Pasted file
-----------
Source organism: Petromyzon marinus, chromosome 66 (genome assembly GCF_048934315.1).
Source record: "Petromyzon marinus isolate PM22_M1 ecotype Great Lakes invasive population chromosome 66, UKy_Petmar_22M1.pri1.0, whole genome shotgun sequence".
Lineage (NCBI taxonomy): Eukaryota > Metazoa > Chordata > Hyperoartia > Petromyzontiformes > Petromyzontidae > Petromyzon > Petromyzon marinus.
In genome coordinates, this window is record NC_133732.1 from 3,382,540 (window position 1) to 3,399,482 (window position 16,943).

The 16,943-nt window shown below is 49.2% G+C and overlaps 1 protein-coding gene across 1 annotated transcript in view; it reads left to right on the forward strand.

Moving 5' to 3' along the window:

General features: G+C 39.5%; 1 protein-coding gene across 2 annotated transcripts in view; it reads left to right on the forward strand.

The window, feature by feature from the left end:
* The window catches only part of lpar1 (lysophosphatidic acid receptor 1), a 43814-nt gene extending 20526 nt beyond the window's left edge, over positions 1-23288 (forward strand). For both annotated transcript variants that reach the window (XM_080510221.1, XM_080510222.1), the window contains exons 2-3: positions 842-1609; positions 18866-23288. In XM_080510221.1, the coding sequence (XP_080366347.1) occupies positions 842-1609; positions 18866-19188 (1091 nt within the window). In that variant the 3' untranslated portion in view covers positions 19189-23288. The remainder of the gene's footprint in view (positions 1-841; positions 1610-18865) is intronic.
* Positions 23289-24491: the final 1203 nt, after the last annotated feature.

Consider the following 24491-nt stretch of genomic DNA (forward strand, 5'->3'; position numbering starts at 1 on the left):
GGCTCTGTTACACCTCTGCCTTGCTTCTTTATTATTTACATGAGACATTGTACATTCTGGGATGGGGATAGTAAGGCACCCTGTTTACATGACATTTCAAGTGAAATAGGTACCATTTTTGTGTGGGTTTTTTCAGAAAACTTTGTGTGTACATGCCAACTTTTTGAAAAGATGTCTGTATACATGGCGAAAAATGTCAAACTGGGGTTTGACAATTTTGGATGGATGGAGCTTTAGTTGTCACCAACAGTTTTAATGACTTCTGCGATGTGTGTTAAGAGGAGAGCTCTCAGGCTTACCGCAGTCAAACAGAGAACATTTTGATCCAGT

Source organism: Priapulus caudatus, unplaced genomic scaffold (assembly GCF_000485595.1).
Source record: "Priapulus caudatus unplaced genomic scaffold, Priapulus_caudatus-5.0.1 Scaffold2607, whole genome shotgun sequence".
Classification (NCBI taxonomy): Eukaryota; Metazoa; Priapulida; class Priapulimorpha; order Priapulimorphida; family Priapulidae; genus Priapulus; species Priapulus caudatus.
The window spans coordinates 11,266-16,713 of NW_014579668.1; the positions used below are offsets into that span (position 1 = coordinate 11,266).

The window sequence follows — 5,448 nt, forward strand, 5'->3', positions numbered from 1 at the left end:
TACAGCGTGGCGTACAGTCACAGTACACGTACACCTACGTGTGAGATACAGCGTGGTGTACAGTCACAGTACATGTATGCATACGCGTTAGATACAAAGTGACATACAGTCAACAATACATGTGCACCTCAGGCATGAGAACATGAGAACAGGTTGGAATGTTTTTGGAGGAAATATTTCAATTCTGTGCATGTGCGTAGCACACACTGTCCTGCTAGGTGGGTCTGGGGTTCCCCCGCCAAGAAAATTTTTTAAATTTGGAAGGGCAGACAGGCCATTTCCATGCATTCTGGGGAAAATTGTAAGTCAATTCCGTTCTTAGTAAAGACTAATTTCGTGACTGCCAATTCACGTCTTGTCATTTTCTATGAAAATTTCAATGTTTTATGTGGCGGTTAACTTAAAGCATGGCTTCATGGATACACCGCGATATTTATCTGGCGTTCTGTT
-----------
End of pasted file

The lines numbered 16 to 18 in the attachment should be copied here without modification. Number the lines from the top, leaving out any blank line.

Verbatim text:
The window spans coordinates 11,266-16,713 of NW_014579668.1; the positions used below are offsets into that span (position 1 = coordinate 11,266).

The window sequence follows — 5,448 nt, forward strand, 5'->3', positions numbered from 1 at the left end:
TACAGCGTGGCGTACAGTCACAGTACACGTACACCTACGTGTGAGATACAGCGTGGTGTACAGTCACAGTACATGTATGCATACGCGTTAGATACAAAGTGACATACAGTCAACAATACATGTGCACCTCAGGCATGAGAACATGAGAACAGGTTGGAATGTTTTTGGAGGAAATATTTCAATTCTGTGCATGTGCGTAGCACACACTGTCCTGCTAGGTGGGTCTGGGGTTCCCCCGCCAAGAAAATTTTTTAAATTTGGAAGGGCAGACAGGCCATTTCCATGCATTCTGGGGAAAATTGTAAGTCAATTCCGTTCTTAGTAAAGACTAATTTCGTGACTGCCAATTCACGTCTTGTCATTTTCTATGAAAATTTCAATGTTTTATGTGGCGGTTAACTTAAAGCATGGCTTCATGGATACACCGCGATATTTATCTGGCGTTCTGTT